Ace hefted a brick through the Starbucks window with a guttural yawp. "Down with corpocracy!" Adolescent anarchists around him slapped him on the back and hooted their solidarity and approval.
Four months later, Ace was hella thirsty and tired of waiting for his friend to get off work so he could bum a ride. The only place open within walking distance was that perverse purveyor of premium percolated drinks.
He'd wisely worn a ski mask that night so he couldn't be identified on Big Coffee's security video. Sheepishly, Ace walked through the front door, checking quickly and irrationally to see if any trace of glass remained sparkling on the sidewalk.
When the barista asked his name, he defiantly said, "Anarchy." He got the steaming beverage, and the cup had "Anne" scribbled on it with a smiley face. Damn them and their delicious Caramel Brulee Latte!
Nothing was right.
Nothing was truly wrong, either, but that doesn't change my reaction.
The nonsense in by brain slowly leaped into the outside world, every time I said a word.
I am crazy.
I am syco.
And one day, my insanity may destroy something. But for now, the mild choas of my mind only effects me. Normally.
Bill Nut was nothing extraordinary. He lived in Community 7H, worked, ate, and slept. That’s all there is to life in the communities, besides listening to the birds hum in the mornings, and playing Sunday Night cards. Almost no one in the community knew what life was like long ago, which was essentially a world with color, compared to a world without. Technology advancements were centered toward the capital, and each community was at least a century behind in technology, which basically secured the Prime Lord’s power. Both Bill, and his close friend Jeff, both dreamed of a free place with unartificial social interaction, no curfews, no harsh laws, and the freedom to say, think, and write anything down. However, they had no way of knowing that about each other. Infact, more than 99.9% of the population shared these same thoughts, without realizing, that these thoughts were shared among the people. Dreams were the last piece of joy that was still left in life, for the people of the community. It is the only thing that fuels people to live. To think that that freedom was about to go too, would be as unimaginable as riding golden dragons on New Year's Day. Suddenly, a cage fell on top Bill, out of the sky, and the latch closed. He closed his eyes, and 10 seconds later, he found himself in a deep chamber, filled with feelings of darkness and desperation. The latch opened, and a tall, old man started to speak. “In this place, you have been selected, to fulfill the mighty liberty that is vital for the prosperity of the peoples. The extent of hardships, caused by the government is redundant, and it is now your obligation to reform. The tasks you will perform, undermining the government, will be difficult, in the tense of mental exhaustion. This chamber you are now in, is free of thick air, meaning you can say and write anything you want. However, you have not long before the thick air notices your disappearance. Stomp your foot 4 times to leave this place whenever you want. Your first task is to find the rest of your family, and your friend Jeff, and bring them here.” I began to wonder, “why would this person simply tell me to get my parents and family.” That’s when I knew… Abruptly, the latch of my cage closed, and I felt the soothing, warming breeze fade behind me, and was replaced by unforgiving winds, and the feelings of death, and betrayal. When my latch opened, I stepped out into the trees of the forest. Running over to the fields, the cage disappeared, and everything looked the exact same as when I left. There was only one difference. However, this single difference gave me the single most agonizing distress one has ever had to deal with. W h a t T h e H e l l H a p p e n e d?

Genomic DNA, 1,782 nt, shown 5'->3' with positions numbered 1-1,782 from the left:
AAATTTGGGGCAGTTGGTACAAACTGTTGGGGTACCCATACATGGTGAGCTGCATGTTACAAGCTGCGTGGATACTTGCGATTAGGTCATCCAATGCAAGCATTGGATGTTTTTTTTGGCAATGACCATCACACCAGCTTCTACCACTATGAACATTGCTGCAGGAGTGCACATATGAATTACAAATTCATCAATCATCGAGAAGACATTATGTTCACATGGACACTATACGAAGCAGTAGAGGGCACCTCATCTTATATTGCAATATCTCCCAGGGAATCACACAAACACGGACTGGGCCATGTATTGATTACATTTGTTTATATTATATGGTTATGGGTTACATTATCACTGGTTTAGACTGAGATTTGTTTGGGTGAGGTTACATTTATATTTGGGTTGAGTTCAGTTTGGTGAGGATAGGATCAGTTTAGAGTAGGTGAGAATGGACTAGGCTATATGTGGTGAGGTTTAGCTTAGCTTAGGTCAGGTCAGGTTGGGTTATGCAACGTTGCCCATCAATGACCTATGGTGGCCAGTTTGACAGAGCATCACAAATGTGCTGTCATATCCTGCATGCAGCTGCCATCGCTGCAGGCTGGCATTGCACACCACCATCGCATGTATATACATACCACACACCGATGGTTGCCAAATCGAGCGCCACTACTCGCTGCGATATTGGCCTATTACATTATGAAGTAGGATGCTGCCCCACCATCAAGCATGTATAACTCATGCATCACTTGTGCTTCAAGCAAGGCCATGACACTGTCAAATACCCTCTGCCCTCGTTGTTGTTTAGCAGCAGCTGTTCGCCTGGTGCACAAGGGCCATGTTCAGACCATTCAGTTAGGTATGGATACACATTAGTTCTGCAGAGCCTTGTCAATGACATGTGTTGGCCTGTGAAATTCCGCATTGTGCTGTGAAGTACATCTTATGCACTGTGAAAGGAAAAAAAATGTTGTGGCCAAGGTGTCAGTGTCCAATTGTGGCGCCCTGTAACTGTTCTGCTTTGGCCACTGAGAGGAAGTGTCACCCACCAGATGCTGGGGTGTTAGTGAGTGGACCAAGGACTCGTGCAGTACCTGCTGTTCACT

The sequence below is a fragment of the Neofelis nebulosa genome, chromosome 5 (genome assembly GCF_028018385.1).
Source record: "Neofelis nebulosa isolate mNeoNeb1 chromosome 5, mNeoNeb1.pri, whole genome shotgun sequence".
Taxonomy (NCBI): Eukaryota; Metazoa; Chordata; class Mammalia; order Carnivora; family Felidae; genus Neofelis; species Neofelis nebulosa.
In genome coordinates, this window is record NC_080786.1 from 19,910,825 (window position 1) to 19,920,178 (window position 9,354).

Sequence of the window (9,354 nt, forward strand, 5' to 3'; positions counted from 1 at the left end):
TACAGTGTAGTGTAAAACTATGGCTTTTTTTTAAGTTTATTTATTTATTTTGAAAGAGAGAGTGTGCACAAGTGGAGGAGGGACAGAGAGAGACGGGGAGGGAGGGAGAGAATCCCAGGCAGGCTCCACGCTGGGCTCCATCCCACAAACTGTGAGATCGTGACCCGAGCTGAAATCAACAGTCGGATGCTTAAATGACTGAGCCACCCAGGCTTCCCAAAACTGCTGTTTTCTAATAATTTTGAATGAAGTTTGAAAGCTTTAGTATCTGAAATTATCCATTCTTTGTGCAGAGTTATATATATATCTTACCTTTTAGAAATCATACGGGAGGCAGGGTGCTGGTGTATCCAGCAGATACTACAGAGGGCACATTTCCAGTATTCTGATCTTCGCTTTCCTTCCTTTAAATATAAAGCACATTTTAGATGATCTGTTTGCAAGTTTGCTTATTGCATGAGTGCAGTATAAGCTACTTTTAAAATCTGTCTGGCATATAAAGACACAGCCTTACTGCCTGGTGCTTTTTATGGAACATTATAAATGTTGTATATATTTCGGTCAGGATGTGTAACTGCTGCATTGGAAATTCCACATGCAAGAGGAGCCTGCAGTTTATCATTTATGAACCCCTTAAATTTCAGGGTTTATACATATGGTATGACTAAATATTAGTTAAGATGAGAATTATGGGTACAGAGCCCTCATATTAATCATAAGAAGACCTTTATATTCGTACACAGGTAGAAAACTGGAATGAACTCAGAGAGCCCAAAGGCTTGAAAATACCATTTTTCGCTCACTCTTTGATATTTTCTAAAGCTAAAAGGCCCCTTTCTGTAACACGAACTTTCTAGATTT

My frustration bubbles like magma, and I want to let it burn all things in sight. I want to explode like a long-dormant volcano. I want to feel the destruction. I want to be the reason for chaos.
And then I look away, and I remember myself.
I leave the mirror in the ashes, and walk away, happy to say farewell.